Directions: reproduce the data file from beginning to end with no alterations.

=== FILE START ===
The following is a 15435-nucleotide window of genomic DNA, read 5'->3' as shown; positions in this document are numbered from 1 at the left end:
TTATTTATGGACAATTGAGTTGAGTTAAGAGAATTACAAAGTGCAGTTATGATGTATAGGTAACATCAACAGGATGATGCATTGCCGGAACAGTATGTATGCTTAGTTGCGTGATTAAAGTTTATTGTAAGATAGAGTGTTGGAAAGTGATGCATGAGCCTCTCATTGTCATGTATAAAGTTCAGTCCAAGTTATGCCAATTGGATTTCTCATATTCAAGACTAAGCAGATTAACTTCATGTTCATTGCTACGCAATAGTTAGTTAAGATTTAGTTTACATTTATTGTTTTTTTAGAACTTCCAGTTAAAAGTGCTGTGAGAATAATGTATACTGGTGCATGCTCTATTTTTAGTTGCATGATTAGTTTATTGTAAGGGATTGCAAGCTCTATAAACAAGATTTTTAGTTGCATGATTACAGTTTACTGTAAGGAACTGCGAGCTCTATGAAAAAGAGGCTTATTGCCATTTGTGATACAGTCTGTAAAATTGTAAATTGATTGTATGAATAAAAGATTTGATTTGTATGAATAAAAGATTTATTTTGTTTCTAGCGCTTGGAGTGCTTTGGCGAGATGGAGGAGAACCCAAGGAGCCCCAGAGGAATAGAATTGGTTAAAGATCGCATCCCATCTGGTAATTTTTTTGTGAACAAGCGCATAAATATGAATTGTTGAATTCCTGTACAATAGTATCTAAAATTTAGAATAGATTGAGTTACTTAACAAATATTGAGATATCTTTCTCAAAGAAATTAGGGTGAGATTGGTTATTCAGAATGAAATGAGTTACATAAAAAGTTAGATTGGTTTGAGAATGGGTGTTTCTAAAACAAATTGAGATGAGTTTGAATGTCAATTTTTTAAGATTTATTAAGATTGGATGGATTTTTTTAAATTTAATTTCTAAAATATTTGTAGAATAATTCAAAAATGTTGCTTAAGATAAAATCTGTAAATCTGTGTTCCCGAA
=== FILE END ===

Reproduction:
The following is a 15435-nucleotide window of genomic DNA, read 5'->3' as shown; positions in this document are numbered from 1 at the left end:
TTATTTATGGACAATTGAGTTGAGTTAAGAGAATTACAAAGTGCAGTTATGATGTATAGGTAACATCAACAGGATGATGCATTGCCGGAACAGTATGTATGCTTAGTTGCGTGATTAAAGTTTATTGTAAGATAGAGTGTTGGAAAGTGATGCATGAGCCTCTCATTGTCATGTATAAAGTTCAGTCCAAGTTATGCCAATTGGATTTCTCATATTCAAGACTAAGCAGATTAACTTCATGTTCATTGCTACGCAATAGTTAGTTAAGATTTAGTTTACATTTATTGTTTTTTTAGAACTTCCAGTTAAAAGTGCTGTGAGAATAATGTATACTGGTGCATGCTCTATTTTTAGTTGCATGATTAGTTTATTGTAAGGGATTGCAAGCTCTATAAACAAGATTTTTAGTTGCATGATTACAGTTTACTGTAAGGAACTGCGAGCTCTATGAAAAAGAGGCTTATTGCCATTTGTGATACAGTCTGTAAAATTGTAAATTGATTGTATGAATAAAAGATTTGATTTGTATGAATAAAAGATTTATTTTGTTTCTAGCGCTTGGAGTGCTTTGGCGAGATGGAGGAGAACCCAAGGAGCCCCAGAGGAATAGAATTGGTTAAAGATCGCATCCCATCTGGTAATTTTTTTGTGAACAAGCGCATAAATATGAATTGTTGAATTCCTGTACAATAGTATCTAAAATTTAGAATAGATTGAGTTACTTAACAAATATTGAGATATCTTTCTCAAAGAAATTAGGGTGAGATTGGTTATTCAGAATGAAATGAGTTACATAAAAAGTTAGATTGGTTTGAGAATGGGTGTTTCTAAAACAAATTGAGATGAGTTTGAATGTCAATTTTTTAAGATTTATTAAGATTGGATGGATTTTTTTAAATTTAATTTCTAAAATATTTGTAGAATAATTCAAAAATGTTGCTTAAGATAAAATCTGTAAATCTGTGTTCCCGAA